Most likely, you will first do an initial WB to get an almost-color-accurate overview of the image, then pick the gray spots, and then do a final WB on the newly-calculated raw (and make those gray spots really gray). But the first WB is not actually needed for the tool itself.
Now that you make me think of it, maybe i should automate the last step, so that when picking the gray spots, the filmnegative tool also implicitly triggers a spot-WB on one of those spots …

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It affects everything that has silver in gelatine and was not archived properly (too hot and humid, what makes gelatine softer, pollution, electric charge that draws the Ag ion to the surface where it oxydises ). Old gelatin negatives on glass are the actual cases I have (some) experience with. Sometimes owner does not allow to chemically clean the mirroring, sometimes previous cleaning made the gelatin too wet and it started to peel off from the negative (it expands while glass does not).

In that case shining light through and taking a photo is the best way to go. Polarising the light does not work (it is not reflected!). Silver does not “mirror” but appears as brown (blue after inversion) sediment. I can deliver examples if needed.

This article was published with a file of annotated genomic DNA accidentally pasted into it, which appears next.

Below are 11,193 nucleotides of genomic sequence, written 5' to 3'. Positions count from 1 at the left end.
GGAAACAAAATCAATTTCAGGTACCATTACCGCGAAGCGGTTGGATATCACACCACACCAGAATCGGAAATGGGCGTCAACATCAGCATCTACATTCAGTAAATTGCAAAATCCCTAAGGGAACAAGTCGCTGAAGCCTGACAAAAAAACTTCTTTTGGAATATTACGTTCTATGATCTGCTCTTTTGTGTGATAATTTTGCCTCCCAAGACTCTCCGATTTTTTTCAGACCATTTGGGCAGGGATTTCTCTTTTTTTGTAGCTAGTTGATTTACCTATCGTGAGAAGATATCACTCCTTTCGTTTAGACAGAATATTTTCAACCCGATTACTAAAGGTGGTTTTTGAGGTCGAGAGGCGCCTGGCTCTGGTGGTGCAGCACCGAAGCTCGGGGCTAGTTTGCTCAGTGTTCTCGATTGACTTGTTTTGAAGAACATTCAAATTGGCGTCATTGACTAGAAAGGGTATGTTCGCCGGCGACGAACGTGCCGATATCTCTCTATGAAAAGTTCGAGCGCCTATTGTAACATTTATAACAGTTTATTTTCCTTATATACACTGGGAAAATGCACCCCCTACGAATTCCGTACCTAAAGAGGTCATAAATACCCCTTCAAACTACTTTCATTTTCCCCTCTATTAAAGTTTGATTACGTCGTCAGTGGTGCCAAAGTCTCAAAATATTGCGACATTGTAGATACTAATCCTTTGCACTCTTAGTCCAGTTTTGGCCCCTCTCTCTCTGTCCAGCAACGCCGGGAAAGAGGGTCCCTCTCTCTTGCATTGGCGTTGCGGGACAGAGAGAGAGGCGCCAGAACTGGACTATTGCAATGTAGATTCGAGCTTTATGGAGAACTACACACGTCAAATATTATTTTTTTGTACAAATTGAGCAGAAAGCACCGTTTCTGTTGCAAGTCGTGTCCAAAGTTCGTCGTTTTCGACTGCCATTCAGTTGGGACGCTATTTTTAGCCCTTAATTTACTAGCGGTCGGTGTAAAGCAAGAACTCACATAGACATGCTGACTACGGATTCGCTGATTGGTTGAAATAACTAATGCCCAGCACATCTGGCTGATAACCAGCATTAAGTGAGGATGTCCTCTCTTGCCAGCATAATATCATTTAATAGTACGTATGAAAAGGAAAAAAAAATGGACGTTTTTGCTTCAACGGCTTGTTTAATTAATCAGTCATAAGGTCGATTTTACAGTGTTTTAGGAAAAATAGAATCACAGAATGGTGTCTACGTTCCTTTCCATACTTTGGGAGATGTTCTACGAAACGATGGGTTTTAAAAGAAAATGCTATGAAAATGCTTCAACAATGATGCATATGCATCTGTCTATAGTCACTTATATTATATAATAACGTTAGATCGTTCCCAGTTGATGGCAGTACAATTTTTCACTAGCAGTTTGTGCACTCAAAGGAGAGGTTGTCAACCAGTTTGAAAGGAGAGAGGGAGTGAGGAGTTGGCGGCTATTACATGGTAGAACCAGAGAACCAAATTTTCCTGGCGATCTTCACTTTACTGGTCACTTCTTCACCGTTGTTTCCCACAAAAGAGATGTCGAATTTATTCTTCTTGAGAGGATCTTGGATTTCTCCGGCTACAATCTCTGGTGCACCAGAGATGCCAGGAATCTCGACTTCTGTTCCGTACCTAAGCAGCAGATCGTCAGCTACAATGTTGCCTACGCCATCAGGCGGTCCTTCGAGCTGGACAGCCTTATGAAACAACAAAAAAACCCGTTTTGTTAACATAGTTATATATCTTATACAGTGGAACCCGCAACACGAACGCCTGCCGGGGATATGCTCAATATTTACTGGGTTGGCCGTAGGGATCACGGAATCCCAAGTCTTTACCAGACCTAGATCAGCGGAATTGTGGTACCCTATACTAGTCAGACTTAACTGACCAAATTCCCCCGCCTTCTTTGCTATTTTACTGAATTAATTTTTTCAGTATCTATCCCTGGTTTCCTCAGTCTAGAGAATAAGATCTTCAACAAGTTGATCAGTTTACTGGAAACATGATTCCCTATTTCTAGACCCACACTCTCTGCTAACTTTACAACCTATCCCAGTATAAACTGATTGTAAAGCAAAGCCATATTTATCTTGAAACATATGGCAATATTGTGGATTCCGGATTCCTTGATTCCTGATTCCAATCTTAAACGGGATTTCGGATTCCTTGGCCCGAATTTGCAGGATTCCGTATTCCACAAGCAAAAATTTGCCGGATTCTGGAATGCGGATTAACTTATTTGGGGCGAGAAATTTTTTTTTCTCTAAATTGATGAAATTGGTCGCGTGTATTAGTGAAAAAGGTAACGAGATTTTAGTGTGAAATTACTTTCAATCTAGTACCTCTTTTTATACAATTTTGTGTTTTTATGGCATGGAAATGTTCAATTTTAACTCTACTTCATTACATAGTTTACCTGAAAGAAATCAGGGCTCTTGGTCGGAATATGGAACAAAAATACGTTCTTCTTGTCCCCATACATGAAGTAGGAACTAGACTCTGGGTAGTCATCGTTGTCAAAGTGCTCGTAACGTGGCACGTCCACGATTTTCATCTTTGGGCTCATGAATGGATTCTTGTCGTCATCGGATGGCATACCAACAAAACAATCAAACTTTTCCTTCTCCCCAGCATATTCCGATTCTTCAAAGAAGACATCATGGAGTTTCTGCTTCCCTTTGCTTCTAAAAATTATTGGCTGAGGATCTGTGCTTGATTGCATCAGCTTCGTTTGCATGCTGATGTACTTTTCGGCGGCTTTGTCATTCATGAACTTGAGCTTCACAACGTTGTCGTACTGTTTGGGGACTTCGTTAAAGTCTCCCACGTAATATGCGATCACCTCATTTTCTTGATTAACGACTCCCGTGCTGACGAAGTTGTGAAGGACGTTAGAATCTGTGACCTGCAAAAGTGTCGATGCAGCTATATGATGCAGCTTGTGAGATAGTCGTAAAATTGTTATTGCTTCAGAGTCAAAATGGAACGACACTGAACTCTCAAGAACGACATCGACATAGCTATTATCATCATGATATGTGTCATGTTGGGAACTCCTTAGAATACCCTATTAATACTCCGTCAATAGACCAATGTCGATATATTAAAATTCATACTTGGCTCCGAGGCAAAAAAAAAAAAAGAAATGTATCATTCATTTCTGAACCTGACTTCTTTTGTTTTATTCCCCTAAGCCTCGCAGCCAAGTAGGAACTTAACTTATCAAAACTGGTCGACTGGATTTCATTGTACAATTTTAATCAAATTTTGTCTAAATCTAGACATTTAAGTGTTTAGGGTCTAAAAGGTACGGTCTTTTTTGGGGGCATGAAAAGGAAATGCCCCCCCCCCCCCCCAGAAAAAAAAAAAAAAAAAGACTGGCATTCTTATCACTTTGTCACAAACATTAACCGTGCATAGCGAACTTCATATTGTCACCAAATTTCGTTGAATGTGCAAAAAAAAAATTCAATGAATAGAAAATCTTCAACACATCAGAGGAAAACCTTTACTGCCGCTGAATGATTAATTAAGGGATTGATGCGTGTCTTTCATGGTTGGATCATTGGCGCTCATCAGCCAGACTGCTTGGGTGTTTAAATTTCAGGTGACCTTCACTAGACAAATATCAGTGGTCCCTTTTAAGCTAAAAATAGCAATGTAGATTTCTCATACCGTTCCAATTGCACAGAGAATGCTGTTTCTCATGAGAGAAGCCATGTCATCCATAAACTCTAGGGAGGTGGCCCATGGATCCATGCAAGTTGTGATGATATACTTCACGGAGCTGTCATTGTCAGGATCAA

[my case is sooo specialized that I don’t consider it “a must”, just a wish that would make my work even easier]

In case of prints you are right.

First excuse my bad english, White balance is a complex thing, and for me write in english is difficult

This method by optimizing the variance of the R and B channels is one of the many methods I have experimented with.

We find it in the university literature.

I was very interested in her, but after reading the essays that I could see, it appeared that she did not solve the problem of images with a bad “green”. Which does not mean that we can not use it. especially in this specific case “Film Negative”

The second problem is that of relevance : because the variance (or standard deviation) is the minimum that the result is always good?